Examining the association between race, ethnicity, and health status: do assets matter?

Javier Boyas, Marcia A Shobe, Holly M Hannam
Journal of Evidence-based Social Work 2009, 6 (4): 401-20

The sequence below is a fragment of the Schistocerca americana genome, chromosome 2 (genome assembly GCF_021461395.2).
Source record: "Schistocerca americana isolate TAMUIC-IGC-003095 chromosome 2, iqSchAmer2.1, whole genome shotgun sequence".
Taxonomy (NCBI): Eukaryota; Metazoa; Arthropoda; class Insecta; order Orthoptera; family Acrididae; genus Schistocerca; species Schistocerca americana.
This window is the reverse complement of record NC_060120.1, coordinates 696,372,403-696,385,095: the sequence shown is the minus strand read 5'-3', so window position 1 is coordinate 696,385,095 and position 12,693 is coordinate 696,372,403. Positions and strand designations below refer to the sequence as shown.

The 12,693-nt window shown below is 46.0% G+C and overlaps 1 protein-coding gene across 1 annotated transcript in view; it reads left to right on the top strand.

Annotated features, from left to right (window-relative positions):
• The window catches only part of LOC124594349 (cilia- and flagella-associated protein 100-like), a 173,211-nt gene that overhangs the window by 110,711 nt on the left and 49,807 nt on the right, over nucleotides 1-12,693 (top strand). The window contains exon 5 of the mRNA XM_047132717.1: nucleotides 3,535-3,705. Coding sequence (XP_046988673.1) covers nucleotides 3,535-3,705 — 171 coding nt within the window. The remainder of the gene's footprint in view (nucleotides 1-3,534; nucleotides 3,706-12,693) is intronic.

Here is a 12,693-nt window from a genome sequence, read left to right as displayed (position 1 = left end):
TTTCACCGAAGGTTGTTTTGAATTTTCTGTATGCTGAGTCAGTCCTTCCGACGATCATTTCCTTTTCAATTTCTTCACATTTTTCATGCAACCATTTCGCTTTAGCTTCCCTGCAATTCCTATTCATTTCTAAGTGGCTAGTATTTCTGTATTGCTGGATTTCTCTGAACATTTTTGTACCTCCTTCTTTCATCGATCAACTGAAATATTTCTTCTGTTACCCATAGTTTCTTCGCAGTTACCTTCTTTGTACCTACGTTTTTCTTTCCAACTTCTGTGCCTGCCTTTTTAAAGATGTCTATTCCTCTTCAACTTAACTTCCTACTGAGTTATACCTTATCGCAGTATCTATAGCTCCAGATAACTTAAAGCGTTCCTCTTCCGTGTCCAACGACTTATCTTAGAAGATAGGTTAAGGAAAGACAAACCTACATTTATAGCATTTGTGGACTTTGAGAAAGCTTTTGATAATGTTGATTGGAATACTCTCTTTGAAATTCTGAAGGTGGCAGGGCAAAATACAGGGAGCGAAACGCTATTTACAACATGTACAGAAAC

The current study employs data from the 2004 Immigration and Intergenerational Mobility in Metropolitan Los Angeles (IIMMLA) study to examine the degree to which observed differences in self-reported health status between African Americans, Asians, Latinos, and non-Hispanic Whites in the United States can be attributed to differences in various indicators of socioeconomic status. Results of the multinomial logistic regression techniques suggest that socioeconomic indicators had varying significant effects in predicting self-reported health status among all racial and ethnic groups. Among African Americans, homeownership, income, and age played a significant role. Among Asian Americans, only income and age significantly predicted health status. Among Latinos, income, having a checking account, and age significantly shaped health status, while education, age, and homeownership significantly predicted health status among non-Hispanic Whites.

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